In the very first scene in the original Top Gun (1986), a high-ranking official, upon learning that the jets circling above are manned by Maverick and Goose, goes, “Great, Maverick and Goose!” In that film, initial exasperation turns into admiration as we learn about their friendship amid the chaos that is the TOPGUN programme. Three decades later, the film’s sequel, Top Gun: Maverick, mirrors pretty much the same emotion but this time, we watch the trials and tribulations of Maverick (Tom Cruise) and Rooster (Miles Teller), the son of Goose, while the former discovers and trains new talent.
Still a captain, you might assume that the cocky ways of Maverick are long gone. Even if he’s not exactly showing enemies the middle finger, he’s still feisty and spirited enough to destroy an expensive prototype by easily crossing the sound barrier. His rival-turned-friend Iceman (Val Kilmer), now an admiral, puts him in charge of an elite group of Top Gun graduates for a specialised mission. This sequel stays loyal to the conscience of the original while also looking ahead to a new mission.
Director Joseph Kosinski, who earlier collaborated with Cruise for the post-apocalyptic film Oblivion, retains the best of Top Gun in this sequel. He remembers to trigger nostalgia, right from the beginning when Giorgio Moroder’s score that dominated the pop charts of the late 80s, ‘Danger Zone’, welcomes us and the opening credits, made with the font from the original, begin rolling. And of course, the first shot of Cruise is of him with his patched-up bomber jacket and aviators as he swings his leg over a Kawasaki GPZ900R and rides past an aircraft lifting off an airstrip. Five minutes into the sequel, you can see it cares.
Apart from evident callbacks to the original, Top Gun: Maverick also packs a number of storylines that are similar to the 1986 film. In the first film, Maverick and co approach a woman in a pub only to later know that she is a civilian top gun instructor. Here, Maverick gets thrown out of a pub by a bunch of top gun graduates who learn the very next day that he will be their trainer. There’s even a sequence showing the team playing American football at a beach just like the beach volleyball games in the first film.
Similar to how Maverick and Iceman used to be at loggerheads, there’s visible tension between Rooster and Hangman (Glen Powell) here. Interestingly, Hangman comes off as the over-confident and arrogant one which feels more like a jab at Maverick’s yesteryear characteristics. It reminded me of an iconic line from Top Gun where an officer looks at Maverick and goes, “Your ego is writing cheques your body can’t cash.” One of the most heartwarming scenes has Cruise looking at Rooster perform ‘Great Balls of Fire’, a song that Rooster’s father Goose taught him 36 years ago.
Much like in the original, there are terrific fighter jet sequences and Kosinski, who has proved to be a visual storyteller with films like Tron: Legacy and Oblivion, puts us in the cockpit and makes us feel the impact of being hit by gravitational forces. The high-flying stunts are a treat, particularly when the jets create sonic booms when they break the sound barrier. The question is, when the cameras aren’t trained at the sky, is this film able to hold our attention and create emotion? This sequel goes one better than the original, credit must go to Cruise’s characterisation which sees him as a mentor and a father figure to Rooster, who has to prove to himself and others that he can not just be a good trainer but a great pilot too.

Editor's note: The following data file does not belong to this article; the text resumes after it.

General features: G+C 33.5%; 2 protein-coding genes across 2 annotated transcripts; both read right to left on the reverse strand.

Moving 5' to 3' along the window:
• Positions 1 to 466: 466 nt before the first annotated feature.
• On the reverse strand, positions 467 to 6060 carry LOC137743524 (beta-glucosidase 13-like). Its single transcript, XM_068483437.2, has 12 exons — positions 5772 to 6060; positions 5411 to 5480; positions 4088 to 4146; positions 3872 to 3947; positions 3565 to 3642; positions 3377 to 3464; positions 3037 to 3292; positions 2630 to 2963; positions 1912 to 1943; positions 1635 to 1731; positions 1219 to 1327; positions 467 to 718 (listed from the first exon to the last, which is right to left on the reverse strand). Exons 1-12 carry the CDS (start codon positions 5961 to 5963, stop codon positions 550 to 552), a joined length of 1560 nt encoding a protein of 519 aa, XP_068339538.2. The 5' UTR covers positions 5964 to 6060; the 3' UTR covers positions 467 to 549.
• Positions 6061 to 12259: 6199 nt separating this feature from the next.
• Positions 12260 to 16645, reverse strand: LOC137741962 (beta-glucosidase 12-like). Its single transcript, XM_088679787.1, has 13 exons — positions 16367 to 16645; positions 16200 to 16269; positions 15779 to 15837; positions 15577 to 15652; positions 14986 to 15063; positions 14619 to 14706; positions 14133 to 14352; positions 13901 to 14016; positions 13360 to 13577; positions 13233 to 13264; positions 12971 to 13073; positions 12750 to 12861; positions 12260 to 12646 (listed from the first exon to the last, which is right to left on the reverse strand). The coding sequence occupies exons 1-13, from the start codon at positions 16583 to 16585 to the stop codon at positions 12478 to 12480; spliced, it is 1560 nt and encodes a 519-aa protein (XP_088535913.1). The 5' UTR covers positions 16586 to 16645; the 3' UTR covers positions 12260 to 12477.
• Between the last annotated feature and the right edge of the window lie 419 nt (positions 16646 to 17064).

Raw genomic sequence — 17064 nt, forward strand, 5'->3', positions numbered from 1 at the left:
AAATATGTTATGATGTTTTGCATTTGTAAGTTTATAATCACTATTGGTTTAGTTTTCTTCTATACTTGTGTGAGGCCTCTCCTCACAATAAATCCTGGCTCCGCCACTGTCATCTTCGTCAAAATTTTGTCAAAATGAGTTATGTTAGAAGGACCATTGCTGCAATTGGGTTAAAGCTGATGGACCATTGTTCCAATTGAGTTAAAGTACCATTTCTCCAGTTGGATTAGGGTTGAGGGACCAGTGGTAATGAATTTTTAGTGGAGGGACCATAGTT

The scenes involving Cruise winning back the trust of the team by showcasing his airmanship and those that have him rebelling against bureaucracy are whistle-worthy moments. Even the ‘slow’ portions, like of him ‘reuniting’ with Penny, a character we didn’t see in the first film, work, thanks to the performances of Cruise and Jennifer Connelly. This is really Cruise at his best, who’s at home both within the confines of the cockpit and outside of it.
The mission in this film is about destroying a uranium enrichment facility located within a steep depression at the end of a mountainous canyon. As if that weren’t enough, there are also surface-to-air missiles and an enemy airbase with Su-57 fifth-generation fighters to contend with. The pilots are expected to fly low to avoid radar detection and drop a missile into an exhaust opening that leads to the facility. While it reminded me of the climax of Star Wars: A New Hope, the actual scenes do try to take away the looming predictability. The film sticks to stereotypes we associate with this genre, but the treatment makes it feel like a homage, not boring repetition.
Unlike the first film which stuck predominantly to stories within the academy, save for the opening sequence and climax, the mission in this film brings in originality. Another smart move the makers seem to have learned from the first film is the representation of those behind enemy lines. We never come to know about the identities of those who pilot the enemy aircrafts, just like in that first film. Given the dynamics of today’s world, where it’s increasingly difficult to identify the good from the bad, this anonymity makes the violence easier to consume.Top Gun: Maverick is a brilliant sequel that has the best of what made its predecessor such a cult hit, while also bringing in the freshness to win over a new generation. It’s one of the few times that a sequel can be said to have eclipsed the greatness of the original.
Top Gun: Maverick
Cast: Tom Cruise, Miles Teller, Jennifer Connelly, Glen Powell
Director: Joseph Kosinski